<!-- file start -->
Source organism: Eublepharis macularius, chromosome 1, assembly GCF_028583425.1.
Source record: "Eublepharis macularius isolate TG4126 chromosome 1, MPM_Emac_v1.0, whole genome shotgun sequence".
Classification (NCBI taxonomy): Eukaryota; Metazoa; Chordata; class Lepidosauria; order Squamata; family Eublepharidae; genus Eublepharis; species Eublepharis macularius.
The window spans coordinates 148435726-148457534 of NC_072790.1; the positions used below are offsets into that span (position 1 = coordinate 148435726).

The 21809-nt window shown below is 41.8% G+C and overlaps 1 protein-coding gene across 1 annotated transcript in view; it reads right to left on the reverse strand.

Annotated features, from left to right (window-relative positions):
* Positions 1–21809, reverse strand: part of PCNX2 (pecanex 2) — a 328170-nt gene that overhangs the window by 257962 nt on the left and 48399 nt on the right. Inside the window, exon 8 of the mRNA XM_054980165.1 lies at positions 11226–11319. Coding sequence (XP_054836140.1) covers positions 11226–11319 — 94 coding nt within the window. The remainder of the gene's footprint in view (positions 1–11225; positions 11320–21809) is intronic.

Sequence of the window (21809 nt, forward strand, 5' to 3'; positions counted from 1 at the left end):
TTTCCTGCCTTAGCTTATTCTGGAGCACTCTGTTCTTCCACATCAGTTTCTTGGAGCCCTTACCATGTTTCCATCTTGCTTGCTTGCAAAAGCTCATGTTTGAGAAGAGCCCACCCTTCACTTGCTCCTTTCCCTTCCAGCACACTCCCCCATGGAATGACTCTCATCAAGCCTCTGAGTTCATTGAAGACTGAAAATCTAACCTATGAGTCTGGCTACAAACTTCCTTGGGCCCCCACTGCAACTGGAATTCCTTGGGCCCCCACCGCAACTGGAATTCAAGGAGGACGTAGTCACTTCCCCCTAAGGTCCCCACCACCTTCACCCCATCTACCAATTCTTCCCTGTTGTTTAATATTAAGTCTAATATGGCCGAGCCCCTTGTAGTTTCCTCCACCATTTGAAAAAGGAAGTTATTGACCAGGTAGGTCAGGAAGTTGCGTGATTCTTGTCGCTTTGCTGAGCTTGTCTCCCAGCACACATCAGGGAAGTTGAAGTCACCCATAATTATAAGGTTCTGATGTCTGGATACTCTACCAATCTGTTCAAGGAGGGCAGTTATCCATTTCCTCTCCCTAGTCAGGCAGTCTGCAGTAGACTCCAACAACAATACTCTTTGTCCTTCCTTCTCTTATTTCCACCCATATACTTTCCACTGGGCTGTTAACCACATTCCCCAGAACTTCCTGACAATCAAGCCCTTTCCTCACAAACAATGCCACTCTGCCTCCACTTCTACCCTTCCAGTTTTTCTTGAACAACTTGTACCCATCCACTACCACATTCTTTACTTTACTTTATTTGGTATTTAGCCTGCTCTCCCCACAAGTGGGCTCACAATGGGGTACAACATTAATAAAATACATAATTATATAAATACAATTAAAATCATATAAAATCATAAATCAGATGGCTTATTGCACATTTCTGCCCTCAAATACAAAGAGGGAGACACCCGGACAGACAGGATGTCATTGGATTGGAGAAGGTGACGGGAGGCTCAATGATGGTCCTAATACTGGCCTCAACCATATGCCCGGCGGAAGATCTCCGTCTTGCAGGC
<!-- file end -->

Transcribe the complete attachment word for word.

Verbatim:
Source organism: Eublepharis macularius, chromosome 1, assembly GCF_028583425.1.
Source record: "Eublepharis macularius isolate TG4126 chromosome 1, MPM_Emac_v1.0, whole genome shotgun sequence".
Classification (NCBI taxonomy): Eukaryota; Metazoa; Chordata; class Lepidosauria; order Squamata; family Eublepharidae; genus Eublepharis; species Eublepharis macularius.
The window spans coordinates 148435726-148457534 of NC_072790.1; the positions used below are offsets into that span (position 1 = coordinate 148435726).

The 21809-nt window shown below is 41.8% G+C and overlaps 1 protein-coding gene across 1 annotated transcript in view; it reads right to left on the reverse strand.

Annotated features, from left to right (window-relative positions):
* Positions 1–21809, reverse strand: part of PCNX2 (pecanex 2) — a 328170-nt gene that overhangs the window by 257962 nt on the left and 48399 nt on the right. Inside the window, exon 8 of the mRNA XM_054980165.1 lies at positions 11226–11319. Coding sequence (XP_054836140.1) covers positions 11226–11319 — 94 coding nt within the window. The remainder of the gene's footprint in view (positions 1–11225; positions 11320–21809) is intronic.

Sequence of the window (21809 nt, forward strand, 5' to 3'; positions counted from 1 at the left end):
TTTCCTGCCTTAGCTTATTCTGGAGCACTCTGTTCTTCCACATCAGTTTCTTGGAGCCCTTACCATGTTTCCATCTTGCTTGCTTGCAAAAGCTCATGTTTGAGAAGAGCCCACCCTTCACTTGCTCCTTTCCCTTCCAGCACACTCCCCCATGGAATGACTCTCATCAAGCCTCTGAGTTCATTGAAGACTGAAAATCTAACCTATGAGTCTGGCTACAAACTTCCTTGGGCCCCCACTGCAACTGGAATTCCTTGGGCCCCCACCGCAACTGGAATTCAAGGAGGACGTAGTCACTTCCCCCTAAGGTCCCCACCACCTTCACCCCATCTACCAATTCTTCCCTGTTGTTTAATATTAAGTCTAATATGGCCGAGCCCCTTGTAGTTTCCTCCACCATTTGAAAAAGGAAGTTATTGACCAGGTAGGTCAGGAAGTTGCGTGATTCTTGTCGCTTTGCTGAGCTTGTCTCCCAGCACACATCAGGGAAGTTGAAGTCACCCATAATTATAAGGTTCTGATGTCTGGATACTCTACCAATCTGTTCAAGGAGGGCAGTTATCCATTTCCTCTCCCTAGTCAGGCAGTCTGCAGTAGACTCCAACAACAATACTCTTTGTCCTTCCTTCTCTTATTTCCACCCATATACTTTCCACTGGGCTGTTAACCACATTCCCCAGAACTTCCTGACAATCAAGCCCTTTCCTCACAAACAATGCCACTCTGCCTCCACTTCTACCCTTCCAGTTTTTCTTGAACAACTTGTACCCATCCACTACCACATTCTTTACTTTACTTTATTTGGTATTTAGCCTGCTCTCCCCACAAGTGGGCTCACAATGGGGTACAACATTAATAAAATACATAATTATATAAATACAATTAAAATCATATAAAATCATAAATCAGATGGCTTATTGCACATTTCTGCCCTCAAATACAAAGAGGGAGACACCCGGACAGACAGGATGTCATTGGATTGGAGAAGGTGACGGGAGGCTCAATGATGGTCCTAATACTGGCCTCAACCATATGCCCGGCGGAAGATCTCCGTCTTGCAGGC